Composer George Antheil was born June 8, 1900 in Trenton, New Jersey. He studied piano and composition from an early age and
moved to Europe in 1922, finally landing in Paris after a year in Berlin. While in Paris, Antheil befriended a number of avant-garde
artists and writers, and composed several works that called for unorthodox instrumentation. His best-known work Ballet Mécanique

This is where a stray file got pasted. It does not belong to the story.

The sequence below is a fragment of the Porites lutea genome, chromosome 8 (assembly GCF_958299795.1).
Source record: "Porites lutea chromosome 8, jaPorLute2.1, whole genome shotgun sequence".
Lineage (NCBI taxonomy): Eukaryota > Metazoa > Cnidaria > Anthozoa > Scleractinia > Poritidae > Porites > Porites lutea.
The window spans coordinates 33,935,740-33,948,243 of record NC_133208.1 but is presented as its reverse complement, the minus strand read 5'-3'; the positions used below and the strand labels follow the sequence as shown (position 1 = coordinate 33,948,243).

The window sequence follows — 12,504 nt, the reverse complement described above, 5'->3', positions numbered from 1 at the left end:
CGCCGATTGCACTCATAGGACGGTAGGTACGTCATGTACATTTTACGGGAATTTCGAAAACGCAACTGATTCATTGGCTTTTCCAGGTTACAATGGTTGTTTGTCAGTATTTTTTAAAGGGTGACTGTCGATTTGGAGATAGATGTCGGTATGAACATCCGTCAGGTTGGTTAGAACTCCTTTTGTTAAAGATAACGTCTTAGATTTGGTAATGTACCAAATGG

(1924), originally intended to accompany a Fernand Léger film, included sirens, bells, and airplane propellers. Following
its unfavorable premier in New York in 1927, Antheil continued to compose concert works, ballets, and operas, while dividing
his time between Europe and the U.S. In 1936, he settled in Los Angeles, where he composed music for numerous films and also
continued to write classical works during the 1940s and 1950s. In addition to music, Antheil had several other pursuits including
writing, endocrinology, and technological invention. George Antheil died in New York on February 12, 1959.
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